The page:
CHARLTON – Cathy Racine, owner of the Charlton Sewing Center, got the call Friday: A nurse at UMass Memorial reported she was ripping up gowns to make face masks and they needed elastic- did she have any?
Racine said elastic is in short supply, but there was something related that might help: scores of sewing enthusiasts who could be called on to make masks from their own supplies.
“Several people sort of had a stash of elastics for other projects, and they donated their elastic to me,” Racine said. “I have thousands of bolts of fabric, and access to hundreds of sewing enthusiasts, so it just works.”
And work they do.
For three hours Saturday morning, Racine and several volunteers put together and distributed sewing kits with materials to make about 1,000 masks for health care workers at UMass Memorial. Melanie Dumas cut and delivered 600 sets of elastic, which translates into 300 masks, with about two hours’ notice. Carol Upgaard of Oxford spent the morning cutting and packing kits.
And sewing enthusiasts came to Christ Church in Rochdale from as far as Framingham to pick up the kits, which each contained instructions and materials for 10 masks, Racine said. Monday, Racine will collect the completed masks and deliver them to her contact at the hospital. Next week another effort is planned to benefit Harrington Hospital in Southbridge.
“They’re going home to sew them and they are going to deliver them by Monday, and they will because that’s just the way sewing enthusiasts are,” Racine said.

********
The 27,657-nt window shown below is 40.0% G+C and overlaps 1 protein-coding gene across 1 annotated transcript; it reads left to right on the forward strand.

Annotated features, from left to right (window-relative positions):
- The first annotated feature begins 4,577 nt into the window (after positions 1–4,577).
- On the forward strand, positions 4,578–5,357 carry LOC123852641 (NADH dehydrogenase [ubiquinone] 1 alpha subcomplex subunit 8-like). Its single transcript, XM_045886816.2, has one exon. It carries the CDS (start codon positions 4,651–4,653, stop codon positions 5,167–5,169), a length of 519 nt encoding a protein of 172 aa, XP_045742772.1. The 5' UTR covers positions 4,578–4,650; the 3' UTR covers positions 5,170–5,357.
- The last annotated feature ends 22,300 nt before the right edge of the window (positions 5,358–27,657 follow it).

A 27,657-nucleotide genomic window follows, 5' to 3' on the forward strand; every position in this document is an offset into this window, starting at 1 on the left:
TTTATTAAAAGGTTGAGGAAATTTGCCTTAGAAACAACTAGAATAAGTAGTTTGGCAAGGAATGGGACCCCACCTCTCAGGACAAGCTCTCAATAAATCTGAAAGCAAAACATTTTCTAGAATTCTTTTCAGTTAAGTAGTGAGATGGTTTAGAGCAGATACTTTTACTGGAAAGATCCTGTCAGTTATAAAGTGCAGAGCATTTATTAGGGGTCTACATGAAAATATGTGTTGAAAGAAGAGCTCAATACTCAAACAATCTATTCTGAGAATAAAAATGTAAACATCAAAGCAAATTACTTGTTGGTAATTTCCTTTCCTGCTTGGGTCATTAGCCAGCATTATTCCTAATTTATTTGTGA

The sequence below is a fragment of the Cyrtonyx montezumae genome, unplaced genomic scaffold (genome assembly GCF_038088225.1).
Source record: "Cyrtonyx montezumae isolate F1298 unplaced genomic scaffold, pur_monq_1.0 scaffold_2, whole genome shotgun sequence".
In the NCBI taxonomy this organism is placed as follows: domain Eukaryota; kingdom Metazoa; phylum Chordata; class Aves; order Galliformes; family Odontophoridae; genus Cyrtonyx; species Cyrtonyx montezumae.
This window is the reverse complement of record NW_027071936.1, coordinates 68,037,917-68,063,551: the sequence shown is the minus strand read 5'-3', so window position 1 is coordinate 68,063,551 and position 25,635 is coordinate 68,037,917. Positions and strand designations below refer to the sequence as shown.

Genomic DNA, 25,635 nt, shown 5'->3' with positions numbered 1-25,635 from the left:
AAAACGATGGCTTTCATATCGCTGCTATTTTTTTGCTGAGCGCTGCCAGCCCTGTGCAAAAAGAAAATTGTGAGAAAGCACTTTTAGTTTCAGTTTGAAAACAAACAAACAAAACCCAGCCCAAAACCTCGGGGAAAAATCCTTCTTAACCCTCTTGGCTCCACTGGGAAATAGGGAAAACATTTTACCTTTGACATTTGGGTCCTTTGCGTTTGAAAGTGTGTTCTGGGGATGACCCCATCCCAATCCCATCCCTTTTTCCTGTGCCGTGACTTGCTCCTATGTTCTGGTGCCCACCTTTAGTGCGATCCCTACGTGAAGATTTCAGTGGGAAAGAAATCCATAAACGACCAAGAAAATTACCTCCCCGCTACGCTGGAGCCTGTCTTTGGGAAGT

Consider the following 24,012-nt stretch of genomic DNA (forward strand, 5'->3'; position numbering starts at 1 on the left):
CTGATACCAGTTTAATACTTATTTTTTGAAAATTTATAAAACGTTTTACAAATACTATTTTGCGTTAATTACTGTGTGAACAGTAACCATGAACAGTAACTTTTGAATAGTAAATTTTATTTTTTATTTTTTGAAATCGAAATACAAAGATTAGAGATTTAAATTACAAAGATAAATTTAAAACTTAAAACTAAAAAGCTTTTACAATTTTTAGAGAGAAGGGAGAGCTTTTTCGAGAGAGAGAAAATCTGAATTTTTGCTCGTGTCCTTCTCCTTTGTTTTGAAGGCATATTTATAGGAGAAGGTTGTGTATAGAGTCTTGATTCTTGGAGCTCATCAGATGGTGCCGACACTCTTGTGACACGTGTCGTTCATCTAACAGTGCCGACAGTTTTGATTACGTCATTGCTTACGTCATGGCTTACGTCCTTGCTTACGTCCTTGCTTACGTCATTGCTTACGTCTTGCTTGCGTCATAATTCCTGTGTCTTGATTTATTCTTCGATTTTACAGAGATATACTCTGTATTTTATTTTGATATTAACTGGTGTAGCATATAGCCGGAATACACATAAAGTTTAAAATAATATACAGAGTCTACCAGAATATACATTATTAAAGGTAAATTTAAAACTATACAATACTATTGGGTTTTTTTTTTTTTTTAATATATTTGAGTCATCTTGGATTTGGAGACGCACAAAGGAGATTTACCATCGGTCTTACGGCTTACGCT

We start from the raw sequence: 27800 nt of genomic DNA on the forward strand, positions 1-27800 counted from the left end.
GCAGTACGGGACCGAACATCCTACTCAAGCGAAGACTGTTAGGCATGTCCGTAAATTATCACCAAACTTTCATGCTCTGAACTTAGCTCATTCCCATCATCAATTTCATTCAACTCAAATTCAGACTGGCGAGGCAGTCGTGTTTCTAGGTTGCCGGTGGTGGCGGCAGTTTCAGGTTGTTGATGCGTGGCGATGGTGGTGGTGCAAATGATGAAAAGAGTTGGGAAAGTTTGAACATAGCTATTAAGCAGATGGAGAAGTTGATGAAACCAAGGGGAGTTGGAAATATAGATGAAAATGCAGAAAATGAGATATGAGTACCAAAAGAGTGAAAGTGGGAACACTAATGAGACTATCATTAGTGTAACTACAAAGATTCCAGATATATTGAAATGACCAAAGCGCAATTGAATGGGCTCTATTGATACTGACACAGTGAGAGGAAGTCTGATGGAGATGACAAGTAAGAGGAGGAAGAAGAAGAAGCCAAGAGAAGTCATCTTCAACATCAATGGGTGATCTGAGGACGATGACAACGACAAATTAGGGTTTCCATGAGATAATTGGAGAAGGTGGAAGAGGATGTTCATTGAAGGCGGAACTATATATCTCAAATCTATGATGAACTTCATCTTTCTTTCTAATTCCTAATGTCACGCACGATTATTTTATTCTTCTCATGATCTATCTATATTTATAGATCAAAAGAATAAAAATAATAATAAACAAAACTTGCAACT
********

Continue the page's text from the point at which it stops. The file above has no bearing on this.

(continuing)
The effort is meant to relieve a major shortage in protective masks for healthcare workers dealing with an influx of patients due to coronavirus.
“With people staying separate, nobody knows how to love, and this was a true act of love,” said Rev. Aileen E. DiBenedetto, rector of Christ Episcopal Church and Dean of Worcester Corridor.
The masks are made of high-quality quilting cotton on the outside with a 200-count white cotton for the inside. Each mask takes an experienced sewing enthusiast about 15 minutes to complete.
“Until the real masks show up, these have been approved because nurses are using bandanas at this point,” Racine said. “They’re calling this the first generation masks, the first wave. The next ones will be made with a slot for disposable filters, but they don’t have those filters now … so we’re getting these out fast because they’re better than a bandana or a piece of fabric.”
It is the latest effort from sewing enthusiasts to do their part to help in a disaster.
“Quilters jump right in whatever the need might be,” said Holice Turnbow of Sturbridge, who assisted with the effort. “Anytime there’s a local event, people with these skills step in.”
But those efforts haven’t always gone as smoothly as anticipated.
Racine noted that sewing enthusiasts sent so many quilts and blankets to relief efforts for Hurricane Katrina that organizers didn’t know what to do with them and disposed of many. During the Australian wildfires this winter, many made gloves for koalas – except that the animals got their claws caught up in the fabric.
And for this effort, hospitals can’t just have people with boxes of face masks showing up at their door; things need to be organized and coordinated.
But being organized and coordinated is Racine’s forte. She has previously marshaled her contacts of sewing enthusiasts to provide neck coolers for the Middle East and valor quilts to veterans.
“Anytime that there’s been a call, because of where I am here, and my database, I can put out a call, and they know I really mean it and it’s going to happen,” Racine said. “It’s what I do.”